Families With Grace

Helping Christian moms create homes filled with grace, love & faith

Easy peanut butter cookies recipe

The peanut butter cookies recipe your family will love!

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I’m the cookie maker in my family. Each Christmas season, I am the one in charge of making the cookies for our family. I’ve tried various recipes for different types of cookies. Some are great; others not so much. This peanut butter cookies recipe is one that has been around for a couple of decades because it is so easy and delicious!

After my toffee cookies, these peanut butter cookies are my most requested cookies from my family. Just like with my toffee cookies, the state of the butter when making the cookie dough makes all the difference.

I will also give you a heads up that this is a smaller cookie recipe that makes about 2 dozen cookies. Usually I double it when we are sharing these cookies with others.

Be sure to plan just a bit ahead with this peanut butter cookies recipe because the dough needs to chill in the refrigerator at least an hour before baking. (You can bake them without the chill time, they will just be a bit stickier as you are trying to shape them into balls and flatten them.)

Like with most cookie recipes, this one begins with creaming the sugars and butter. My family likes these peanut butter cookies a bit on the flat side that are soft inside with a slight crunch on the outside. In order to get that consistency, the butter should be almost all melted, instead of just softened. If you like thicker, fluffier cookies, then only soften your butter instead.

For cookies a bit thinner with a slight crunch outside and soft inside, almost melt your butter instead of just softening it.

Once your butter is ready, add in the sugar and brown sugar. Mix the butter and sugars together until well combined (creamed). You can do this by hand or with a mixer.

When it is all combined, stir in the peanut butter, egg and vanilla. Stir or beat until smooth. For measuring the peanut butter, my favorite tool is a cylindrical measuring cup because then you can just push out the peanut butter and not have to try and get it out of your regular measuring cup or scoop.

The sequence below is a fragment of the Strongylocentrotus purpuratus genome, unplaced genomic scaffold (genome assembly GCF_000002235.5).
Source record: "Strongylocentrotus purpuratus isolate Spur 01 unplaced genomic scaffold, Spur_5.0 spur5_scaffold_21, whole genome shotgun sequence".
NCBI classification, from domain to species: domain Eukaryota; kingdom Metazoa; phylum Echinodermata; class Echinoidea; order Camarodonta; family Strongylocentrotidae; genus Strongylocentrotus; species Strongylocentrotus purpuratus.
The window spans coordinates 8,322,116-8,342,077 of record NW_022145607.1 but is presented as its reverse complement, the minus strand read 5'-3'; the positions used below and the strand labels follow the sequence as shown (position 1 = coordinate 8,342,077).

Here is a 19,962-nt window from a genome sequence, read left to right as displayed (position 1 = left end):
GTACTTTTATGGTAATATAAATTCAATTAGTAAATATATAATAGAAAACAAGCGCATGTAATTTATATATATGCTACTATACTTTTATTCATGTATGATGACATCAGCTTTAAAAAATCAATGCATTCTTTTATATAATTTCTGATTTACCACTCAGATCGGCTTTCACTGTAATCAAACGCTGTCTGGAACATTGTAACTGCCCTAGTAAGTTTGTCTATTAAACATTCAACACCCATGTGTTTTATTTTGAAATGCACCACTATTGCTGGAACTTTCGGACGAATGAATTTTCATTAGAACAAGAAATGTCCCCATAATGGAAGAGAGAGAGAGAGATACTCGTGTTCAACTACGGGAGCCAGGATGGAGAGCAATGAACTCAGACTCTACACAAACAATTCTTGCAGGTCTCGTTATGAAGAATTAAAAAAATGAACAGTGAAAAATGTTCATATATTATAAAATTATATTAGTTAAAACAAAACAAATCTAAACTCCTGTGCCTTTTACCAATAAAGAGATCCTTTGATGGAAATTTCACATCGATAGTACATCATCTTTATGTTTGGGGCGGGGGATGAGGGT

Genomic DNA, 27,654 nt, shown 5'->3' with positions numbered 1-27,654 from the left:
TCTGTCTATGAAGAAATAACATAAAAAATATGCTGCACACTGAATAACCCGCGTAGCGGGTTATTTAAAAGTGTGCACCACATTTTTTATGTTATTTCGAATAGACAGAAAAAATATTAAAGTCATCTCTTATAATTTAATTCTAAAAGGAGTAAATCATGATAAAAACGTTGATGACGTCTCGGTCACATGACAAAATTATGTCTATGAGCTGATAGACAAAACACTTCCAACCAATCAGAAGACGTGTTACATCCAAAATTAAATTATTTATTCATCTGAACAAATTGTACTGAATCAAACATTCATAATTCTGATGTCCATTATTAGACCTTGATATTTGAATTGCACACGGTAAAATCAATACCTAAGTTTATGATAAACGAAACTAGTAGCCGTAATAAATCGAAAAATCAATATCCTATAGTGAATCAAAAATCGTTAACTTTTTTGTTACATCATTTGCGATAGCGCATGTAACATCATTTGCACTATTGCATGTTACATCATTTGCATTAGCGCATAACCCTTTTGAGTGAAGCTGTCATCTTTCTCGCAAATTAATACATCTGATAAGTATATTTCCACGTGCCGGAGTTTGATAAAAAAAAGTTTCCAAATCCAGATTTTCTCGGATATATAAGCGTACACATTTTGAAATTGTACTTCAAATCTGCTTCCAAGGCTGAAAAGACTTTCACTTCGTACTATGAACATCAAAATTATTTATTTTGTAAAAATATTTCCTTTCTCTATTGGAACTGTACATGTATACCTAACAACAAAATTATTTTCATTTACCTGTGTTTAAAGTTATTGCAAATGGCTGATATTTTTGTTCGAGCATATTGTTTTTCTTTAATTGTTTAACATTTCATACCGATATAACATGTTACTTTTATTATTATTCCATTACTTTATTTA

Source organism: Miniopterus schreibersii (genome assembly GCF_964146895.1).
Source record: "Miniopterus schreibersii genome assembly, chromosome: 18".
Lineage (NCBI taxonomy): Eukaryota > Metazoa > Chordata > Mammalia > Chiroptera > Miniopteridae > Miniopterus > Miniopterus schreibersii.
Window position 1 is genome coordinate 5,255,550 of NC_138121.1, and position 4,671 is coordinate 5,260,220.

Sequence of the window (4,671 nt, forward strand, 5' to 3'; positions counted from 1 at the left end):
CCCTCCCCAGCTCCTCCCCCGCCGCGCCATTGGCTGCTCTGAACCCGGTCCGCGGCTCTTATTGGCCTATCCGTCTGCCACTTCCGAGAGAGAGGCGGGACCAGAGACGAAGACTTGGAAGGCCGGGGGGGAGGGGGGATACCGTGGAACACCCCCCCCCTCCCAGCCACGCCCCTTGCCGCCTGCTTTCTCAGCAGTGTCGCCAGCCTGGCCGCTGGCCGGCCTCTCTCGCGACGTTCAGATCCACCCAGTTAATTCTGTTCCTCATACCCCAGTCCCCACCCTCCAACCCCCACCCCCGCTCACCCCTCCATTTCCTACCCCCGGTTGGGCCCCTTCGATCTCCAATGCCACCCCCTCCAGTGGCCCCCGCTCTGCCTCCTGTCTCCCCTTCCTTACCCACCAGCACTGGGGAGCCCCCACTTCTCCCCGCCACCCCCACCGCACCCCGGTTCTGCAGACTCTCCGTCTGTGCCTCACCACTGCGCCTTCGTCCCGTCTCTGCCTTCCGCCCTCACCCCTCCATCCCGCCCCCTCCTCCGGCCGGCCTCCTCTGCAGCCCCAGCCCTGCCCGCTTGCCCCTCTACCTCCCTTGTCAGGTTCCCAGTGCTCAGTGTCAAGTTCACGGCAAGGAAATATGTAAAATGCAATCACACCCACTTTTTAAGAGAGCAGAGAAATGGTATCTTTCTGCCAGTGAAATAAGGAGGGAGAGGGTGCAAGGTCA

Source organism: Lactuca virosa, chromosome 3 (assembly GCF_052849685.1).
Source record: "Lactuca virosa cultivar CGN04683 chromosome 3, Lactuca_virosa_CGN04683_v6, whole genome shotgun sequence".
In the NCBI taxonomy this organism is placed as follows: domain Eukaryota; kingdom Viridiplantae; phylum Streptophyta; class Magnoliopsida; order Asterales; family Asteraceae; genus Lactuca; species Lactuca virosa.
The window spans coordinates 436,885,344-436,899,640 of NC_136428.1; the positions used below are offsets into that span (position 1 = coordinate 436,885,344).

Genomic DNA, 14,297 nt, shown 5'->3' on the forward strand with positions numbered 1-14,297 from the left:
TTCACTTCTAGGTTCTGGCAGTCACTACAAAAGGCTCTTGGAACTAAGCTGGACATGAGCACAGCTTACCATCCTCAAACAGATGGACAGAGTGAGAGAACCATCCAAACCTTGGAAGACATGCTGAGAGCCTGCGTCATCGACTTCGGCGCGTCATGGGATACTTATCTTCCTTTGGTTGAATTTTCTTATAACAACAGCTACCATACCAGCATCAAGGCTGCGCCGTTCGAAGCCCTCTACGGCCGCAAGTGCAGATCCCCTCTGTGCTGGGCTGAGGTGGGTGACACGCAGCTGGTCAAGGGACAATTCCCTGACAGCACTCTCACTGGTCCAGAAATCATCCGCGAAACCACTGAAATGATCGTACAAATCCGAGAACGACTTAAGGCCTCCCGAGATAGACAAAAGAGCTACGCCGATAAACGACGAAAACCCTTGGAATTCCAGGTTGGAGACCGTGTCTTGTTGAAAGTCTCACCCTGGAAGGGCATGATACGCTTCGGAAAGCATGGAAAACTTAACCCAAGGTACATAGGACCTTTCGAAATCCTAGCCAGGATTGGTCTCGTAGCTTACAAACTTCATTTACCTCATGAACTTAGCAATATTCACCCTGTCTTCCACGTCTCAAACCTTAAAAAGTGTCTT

In a separate bowl combine your dry ingredients: flour, baking soda and baking powder. Gradually add the dry ingredients into the wet ingredients and mix well.

Stick the dough in the fridge and let it chill for at least one hour. (I have chilled it overnight and even frozen this dough and thawed it a bit as well.) After it’s chilled, the dough will look something like this:

Shape the chilled peanut butter cookie dough into about 1-inch balls. Put them a couple inched apart on an un-greased baking sheet. I use parchment paper because it makes for easy clean-up!

Flatten each ball by crisscrossing the cookie with the tines of a fork that have been dipped in sugar.

Bake at 325-degrees for 10-12 minutes until the peanut butter cookies are a bit darker and set.

Let them cool for 1-2 minutes before removing them to a cooling rack. The peanut butter cookies will come out a bit “poofy” and settle after just a minute or two. Using a cooling rack helps these cookies get their slightly crispy outside. Store flat in a container for the best results. These peanut butter cookies are so soft inside, that they break apart easily if stored in a zip-top plastic bag.

Easy peanut butter cookies recipe


  • 1/2 cup butter or margarine mostly melted (softened if you like your cookies thicker and fluffier)
  • 1/2 cup sugar
  • 1/2 cup packed brown sugar
  • 1/2 cup peanut butter
  • 1 egg
  • 1/2 teaspoon vanilla extract
  • 1-1/4 cups all-purpose flour
  • 1/2 teaspoon baking soda
  • 1/2 teaspoon baking powder
  • Additional sugar


  • Preheat the oven to 325-degrees.
  • In a mixing bowl, cream the butter and sugars together.
  • Add the peanut butter, egg and vanilla; beat until smooth.
  • In a separate bowl, combine the flour, baking soda and baking powder. Add gradually to the creamed mixture and mix well.
  • Chill the dough for at least 1 hour in the refrigerator. (You can skip this step if you are short on time, just know that it will make the dough stickier to work with.)
  • Shape the chilled dough into 1-inch balls and place them 2-inches apart on an un-greased baking sheet.
  • Flatten each ball by crisscrossing it with the tines of a fork dipper in sugar.
  • Bake at 325-degrees for 10-12 minutes until slightly golden.
  • Remove and cool on the baking sheet for 1-2 minutes (until the "poofiness" is gone) before placing the cookies on a cooling rack to finish cooling completely. (The cooling rack helps these peanut butter cookies maintain a bit of a crunch on the outside.)